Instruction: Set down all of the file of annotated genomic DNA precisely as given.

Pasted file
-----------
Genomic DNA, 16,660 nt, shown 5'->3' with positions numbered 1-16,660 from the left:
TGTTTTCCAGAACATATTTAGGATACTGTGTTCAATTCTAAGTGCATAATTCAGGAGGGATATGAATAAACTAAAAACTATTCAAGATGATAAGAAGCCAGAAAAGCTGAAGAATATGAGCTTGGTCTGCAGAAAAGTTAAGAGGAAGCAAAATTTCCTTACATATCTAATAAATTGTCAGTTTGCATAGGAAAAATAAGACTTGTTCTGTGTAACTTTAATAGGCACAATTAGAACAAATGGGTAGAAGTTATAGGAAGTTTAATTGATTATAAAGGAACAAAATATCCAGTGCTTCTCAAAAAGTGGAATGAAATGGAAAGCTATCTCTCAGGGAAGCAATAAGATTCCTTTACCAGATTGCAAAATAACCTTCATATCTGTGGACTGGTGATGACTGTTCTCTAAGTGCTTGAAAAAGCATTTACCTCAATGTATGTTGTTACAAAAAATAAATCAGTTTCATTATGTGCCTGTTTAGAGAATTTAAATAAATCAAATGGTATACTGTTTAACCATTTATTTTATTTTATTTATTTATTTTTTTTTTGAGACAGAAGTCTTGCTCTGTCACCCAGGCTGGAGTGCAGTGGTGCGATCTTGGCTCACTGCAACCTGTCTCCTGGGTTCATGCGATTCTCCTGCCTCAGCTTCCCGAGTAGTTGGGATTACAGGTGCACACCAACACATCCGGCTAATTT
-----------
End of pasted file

Genomic DNA, 16,660 nt, shown 5'->3' with positions numbered 1-16,660 from the left:
TGTTTTCCAGAACATATTTAGGATACTGTGTTCAATTCTAAGTGCATAATTCAGGAGGGATATGAATAAACTAAAAACTATTCAAGATGATAAGAAGCCAGAAAAGCTGAAGAATATGAGCTTGGTCTGCAGAAAAGTTAAGAGGAAGCAAAATTTCCTTACATATCTAATAAATTGTCAGTTTGCATAGGAAAAATAAGACTTGTTCTGTGTAACTTTAATAGGCACAATTAGAACAAATGGGTAGAAGTTATAGGAAGTTTAATTGATTATAAAGGAACAAAATATCCAGTGCTTCTCAAAAAGTGGAATGAAATGGAAAGCTATCTCTCAGGGAAGCAATAAGATTCCTTTACCAGATTGCAAAATAACCTTCATATCTGTGGACTGGTGATGACTGTTCTCTAAGTGCTTGAAAAAGCATTTACCTCAATGTATGTTGTTACAAAAAATAAATCAGTTTCATTATGTGCCTGTTTAGAGAATTTAAATAAATCAAATGGTATACTGTTTAACCATTTATTTTATTTTATTTATTTATTTTTTTTTTGAGACAGAAGTCTTGCTCTGTCACCCAGGCTGGAGTGCAGTGGTGCGATCTTGGCTCACTGCAACCTGTCTCCTGGGTTCATGCGATTCTCCTGCCTCAGCTTCCCGAGTAGTTGGGATTACAGGTGCACACCAACACATCCGGCTAATTT